Friends Against Abuse has lambasted a ruling by the Constitutional Court that the rape of a man is not classified as rape, but as indecent assault.
The ruling came to light on Thursday, 10 May, when Justice Bess Nkabinde found that non-consensual, anal penetration of a woman and child may be classified as rape, but not in the case of a man.
Formerly based at Pollsmoor Prison, Friends Against Abuse aims to combat abuse and male rape in prisons.
... prisons are a breeding ground for men to be raped.
Founder member Eddie Johnson, also a former Pollsmoor employee, says the organisation rejects the ruling by the court as prisons are a breeding ground for men to be raped.
"In terms of the law, the Constitutional Court could have gone further and by instructing the government to reconsider or reconstruct the laws.
"The ruling leaves our communities vulnerable. Men land in prison and get raped.
"When they are released, they want to re-claim their manhood and a large number of rapes occur in our communities," says Johnson.
Johnson says that in the time that Friends Against Abuse worked in Pollsmoor Prison, more than 200 men reported that they had been raped in less than a year. To date, Pollsmoor has an estimated 6 000 inmates.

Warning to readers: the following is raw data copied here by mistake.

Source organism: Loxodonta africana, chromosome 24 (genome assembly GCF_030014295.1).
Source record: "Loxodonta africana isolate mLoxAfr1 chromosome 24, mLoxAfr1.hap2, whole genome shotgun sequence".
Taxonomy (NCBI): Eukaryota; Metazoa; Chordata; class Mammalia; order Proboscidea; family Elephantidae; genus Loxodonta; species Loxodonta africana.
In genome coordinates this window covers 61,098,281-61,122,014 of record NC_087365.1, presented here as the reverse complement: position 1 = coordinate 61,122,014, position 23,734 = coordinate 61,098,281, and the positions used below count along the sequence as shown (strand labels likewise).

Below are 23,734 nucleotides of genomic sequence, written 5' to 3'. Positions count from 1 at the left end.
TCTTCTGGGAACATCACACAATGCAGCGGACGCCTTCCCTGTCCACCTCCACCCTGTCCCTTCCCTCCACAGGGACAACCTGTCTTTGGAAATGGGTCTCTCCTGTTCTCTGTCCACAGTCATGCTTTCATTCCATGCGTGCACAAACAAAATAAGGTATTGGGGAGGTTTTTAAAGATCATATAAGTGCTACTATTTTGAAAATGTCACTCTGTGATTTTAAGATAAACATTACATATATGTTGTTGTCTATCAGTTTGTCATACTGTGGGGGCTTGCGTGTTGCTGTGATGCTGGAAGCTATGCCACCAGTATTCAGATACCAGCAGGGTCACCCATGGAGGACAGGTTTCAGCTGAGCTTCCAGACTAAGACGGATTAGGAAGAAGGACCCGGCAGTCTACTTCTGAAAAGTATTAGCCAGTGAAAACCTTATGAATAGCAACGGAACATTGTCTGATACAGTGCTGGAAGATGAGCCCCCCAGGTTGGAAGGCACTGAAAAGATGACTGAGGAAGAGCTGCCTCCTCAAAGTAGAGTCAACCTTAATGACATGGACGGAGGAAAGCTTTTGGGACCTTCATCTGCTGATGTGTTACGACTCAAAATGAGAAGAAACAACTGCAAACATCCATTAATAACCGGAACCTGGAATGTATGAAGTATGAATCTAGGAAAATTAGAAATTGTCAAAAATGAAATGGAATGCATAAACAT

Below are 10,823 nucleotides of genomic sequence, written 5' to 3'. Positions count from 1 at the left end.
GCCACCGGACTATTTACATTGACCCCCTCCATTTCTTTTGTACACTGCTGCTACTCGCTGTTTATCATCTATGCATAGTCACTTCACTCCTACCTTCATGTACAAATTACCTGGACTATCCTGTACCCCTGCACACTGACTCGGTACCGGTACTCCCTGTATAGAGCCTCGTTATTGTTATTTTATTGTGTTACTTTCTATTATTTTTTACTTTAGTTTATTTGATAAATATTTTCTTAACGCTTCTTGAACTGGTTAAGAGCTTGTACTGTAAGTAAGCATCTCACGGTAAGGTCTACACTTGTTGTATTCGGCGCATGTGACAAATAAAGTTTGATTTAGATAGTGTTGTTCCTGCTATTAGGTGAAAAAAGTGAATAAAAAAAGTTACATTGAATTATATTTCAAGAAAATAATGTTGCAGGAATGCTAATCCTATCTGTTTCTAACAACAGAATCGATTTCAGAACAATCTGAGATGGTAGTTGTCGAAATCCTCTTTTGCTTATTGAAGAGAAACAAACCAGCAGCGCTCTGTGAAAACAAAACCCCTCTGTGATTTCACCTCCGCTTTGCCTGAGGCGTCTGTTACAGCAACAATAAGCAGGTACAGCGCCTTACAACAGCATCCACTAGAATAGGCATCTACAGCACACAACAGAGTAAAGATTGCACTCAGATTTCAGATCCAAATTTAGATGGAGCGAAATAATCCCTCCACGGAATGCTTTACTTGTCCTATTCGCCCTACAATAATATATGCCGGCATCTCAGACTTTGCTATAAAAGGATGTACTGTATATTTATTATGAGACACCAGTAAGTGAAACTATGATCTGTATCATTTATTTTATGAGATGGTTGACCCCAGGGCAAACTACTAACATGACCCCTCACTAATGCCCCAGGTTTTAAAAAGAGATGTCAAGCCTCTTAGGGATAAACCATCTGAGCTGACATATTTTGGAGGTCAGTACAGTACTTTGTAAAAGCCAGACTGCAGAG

... more than 200 men reported that they had been raped in less than a year.
Nazma Hendricks, counselling coordinator at Rape Crisis, says the organisation welcomes the broadening of the definition of rape, but not the court's findings on male rape.
"This now marginalises the experiences of a male rape survivor. Every rape victim goes through a phase of what we classify as rape trauma syndrome, and once you go through these symptoms, it is classified as rape. What is the the court's diagnosis on rape trauma syndrome? Why are males being treated differently to females when they have lived through the same trauma?" asks Hendricks.
The National Institute for Crime Prevention and the Reintegration of Offenders (NICRO) is also outraged at the ruling. NICRO's deputy executive director, Celia Dawson, says the ruling by the court is viewed with dismay by NICRO.
She says that given the fact that South Africa has legitimised same sex civil unions, excluding male sexual violations from the definition of rape does not make sense at all.
... adding to the perception that the incidence of male rape is insignificant
Dawson also says that male rape in prison is now being made invisible. "It is particularly disappointing against the background of male-on-male sexual violations within prisons.
"The incidence of male-on-male rape in society generally, and prisons in particular, is hidden within the broad definition of indecent assault, thus making male rape invisible and adding to the perception that the incidence of male rape is insignificant. It is disappointing that the Constitutional Court lost an opportunity to remedy this situation," says Dawson.
Repeated attempts to contact the national spokesperson for the Department of Correctional Services for comment proved futile.